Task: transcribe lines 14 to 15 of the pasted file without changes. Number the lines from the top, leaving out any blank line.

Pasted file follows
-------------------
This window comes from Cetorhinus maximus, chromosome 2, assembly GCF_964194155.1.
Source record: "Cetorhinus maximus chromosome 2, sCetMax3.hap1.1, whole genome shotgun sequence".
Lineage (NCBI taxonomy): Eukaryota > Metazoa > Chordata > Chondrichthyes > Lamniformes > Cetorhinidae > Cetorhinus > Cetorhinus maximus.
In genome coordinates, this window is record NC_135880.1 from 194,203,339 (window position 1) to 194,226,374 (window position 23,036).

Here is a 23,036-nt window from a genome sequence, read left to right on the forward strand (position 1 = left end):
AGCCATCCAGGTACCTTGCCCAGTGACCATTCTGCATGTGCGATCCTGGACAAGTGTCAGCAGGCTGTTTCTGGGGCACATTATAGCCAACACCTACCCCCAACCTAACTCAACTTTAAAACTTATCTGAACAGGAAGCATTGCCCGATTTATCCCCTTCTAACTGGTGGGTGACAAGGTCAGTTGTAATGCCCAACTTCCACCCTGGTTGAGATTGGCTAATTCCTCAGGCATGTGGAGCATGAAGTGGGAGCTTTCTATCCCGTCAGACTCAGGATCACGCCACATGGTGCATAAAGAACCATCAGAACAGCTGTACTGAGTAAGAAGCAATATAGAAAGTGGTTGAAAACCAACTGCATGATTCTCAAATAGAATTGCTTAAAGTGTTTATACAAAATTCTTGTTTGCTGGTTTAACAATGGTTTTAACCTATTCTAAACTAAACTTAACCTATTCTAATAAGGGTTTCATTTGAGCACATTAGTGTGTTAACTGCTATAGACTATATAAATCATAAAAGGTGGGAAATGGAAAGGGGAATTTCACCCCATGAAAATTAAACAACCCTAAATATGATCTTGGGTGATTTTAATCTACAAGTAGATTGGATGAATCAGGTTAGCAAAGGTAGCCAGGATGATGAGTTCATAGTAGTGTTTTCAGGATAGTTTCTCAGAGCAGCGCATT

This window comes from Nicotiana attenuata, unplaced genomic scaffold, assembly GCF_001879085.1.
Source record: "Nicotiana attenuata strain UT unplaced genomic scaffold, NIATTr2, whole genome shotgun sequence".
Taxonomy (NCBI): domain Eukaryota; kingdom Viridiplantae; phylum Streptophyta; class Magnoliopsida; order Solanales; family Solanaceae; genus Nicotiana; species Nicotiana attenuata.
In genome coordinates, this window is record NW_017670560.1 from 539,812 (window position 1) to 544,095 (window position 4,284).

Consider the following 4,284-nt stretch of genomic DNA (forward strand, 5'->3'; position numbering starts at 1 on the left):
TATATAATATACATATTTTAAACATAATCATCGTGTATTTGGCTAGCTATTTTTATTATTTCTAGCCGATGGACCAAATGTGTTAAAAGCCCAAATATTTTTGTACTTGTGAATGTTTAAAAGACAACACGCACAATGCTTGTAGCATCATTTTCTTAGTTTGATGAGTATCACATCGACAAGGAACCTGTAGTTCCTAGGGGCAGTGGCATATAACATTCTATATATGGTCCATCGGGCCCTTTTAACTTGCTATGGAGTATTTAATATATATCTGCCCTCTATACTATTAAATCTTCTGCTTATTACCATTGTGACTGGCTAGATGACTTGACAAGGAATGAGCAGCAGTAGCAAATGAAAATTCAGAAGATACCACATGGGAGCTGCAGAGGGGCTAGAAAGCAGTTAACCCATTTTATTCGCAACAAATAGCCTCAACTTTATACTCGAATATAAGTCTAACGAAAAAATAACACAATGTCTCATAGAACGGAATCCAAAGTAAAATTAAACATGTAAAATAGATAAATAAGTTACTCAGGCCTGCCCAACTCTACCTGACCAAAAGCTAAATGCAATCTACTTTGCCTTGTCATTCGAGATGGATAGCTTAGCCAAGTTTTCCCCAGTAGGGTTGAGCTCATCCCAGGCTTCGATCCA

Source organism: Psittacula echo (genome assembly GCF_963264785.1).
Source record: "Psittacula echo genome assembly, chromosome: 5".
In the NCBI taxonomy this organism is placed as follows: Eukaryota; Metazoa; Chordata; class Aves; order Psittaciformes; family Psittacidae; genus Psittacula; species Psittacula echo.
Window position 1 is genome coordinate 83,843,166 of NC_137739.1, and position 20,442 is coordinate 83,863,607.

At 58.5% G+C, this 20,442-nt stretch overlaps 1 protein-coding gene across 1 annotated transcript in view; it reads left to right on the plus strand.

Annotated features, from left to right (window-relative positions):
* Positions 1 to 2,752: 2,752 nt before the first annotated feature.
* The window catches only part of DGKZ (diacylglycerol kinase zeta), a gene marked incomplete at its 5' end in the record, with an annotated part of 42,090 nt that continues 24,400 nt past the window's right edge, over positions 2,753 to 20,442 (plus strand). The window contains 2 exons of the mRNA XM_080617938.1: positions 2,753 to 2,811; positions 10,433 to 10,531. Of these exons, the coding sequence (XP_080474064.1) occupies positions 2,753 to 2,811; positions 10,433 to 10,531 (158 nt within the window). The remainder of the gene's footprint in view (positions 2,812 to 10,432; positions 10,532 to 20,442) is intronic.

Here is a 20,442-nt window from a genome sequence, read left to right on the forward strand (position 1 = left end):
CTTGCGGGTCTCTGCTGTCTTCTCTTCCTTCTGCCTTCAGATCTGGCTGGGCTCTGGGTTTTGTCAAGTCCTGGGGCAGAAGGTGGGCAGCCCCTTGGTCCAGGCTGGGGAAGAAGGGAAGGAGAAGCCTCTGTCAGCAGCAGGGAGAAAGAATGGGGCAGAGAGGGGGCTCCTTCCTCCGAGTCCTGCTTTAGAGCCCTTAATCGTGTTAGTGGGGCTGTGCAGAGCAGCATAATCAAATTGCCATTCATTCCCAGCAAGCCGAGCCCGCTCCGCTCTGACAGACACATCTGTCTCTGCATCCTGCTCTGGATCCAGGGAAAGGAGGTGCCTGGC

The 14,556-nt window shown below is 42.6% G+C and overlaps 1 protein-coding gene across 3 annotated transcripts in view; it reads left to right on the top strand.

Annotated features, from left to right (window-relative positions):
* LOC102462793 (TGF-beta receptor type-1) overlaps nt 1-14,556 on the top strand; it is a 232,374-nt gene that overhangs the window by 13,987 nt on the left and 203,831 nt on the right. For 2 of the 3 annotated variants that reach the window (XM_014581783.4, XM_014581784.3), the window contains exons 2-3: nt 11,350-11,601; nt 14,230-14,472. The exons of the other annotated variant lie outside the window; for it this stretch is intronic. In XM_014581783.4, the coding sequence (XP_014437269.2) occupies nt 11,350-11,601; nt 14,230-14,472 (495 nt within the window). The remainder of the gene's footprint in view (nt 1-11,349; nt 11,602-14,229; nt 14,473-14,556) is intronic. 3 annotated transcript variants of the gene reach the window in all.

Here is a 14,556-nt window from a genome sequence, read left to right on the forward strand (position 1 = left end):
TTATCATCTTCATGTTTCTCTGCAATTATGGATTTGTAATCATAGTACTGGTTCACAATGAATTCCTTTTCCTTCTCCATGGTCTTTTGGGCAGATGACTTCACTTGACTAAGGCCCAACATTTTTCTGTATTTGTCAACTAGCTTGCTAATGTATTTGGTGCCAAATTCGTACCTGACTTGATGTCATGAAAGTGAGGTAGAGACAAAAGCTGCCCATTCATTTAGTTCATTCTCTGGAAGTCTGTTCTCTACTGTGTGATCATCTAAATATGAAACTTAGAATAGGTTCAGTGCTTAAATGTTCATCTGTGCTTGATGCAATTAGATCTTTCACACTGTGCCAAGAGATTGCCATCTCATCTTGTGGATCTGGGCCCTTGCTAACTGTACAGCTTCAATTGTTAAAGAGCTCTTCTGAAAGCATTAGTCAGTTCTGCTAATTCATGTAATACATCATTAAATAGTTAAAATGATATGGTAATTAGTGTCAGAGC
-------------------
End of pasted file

Source record: "Psittacula echo genome assembly, chromosome: 5".
In the NCBI taxonomy this organism is placed as follows: Eukaryota; Metazoa; Chordata; class Aves; order Psittaciformes; family Psittacidae; genus Psittacula; species Psittacula echo.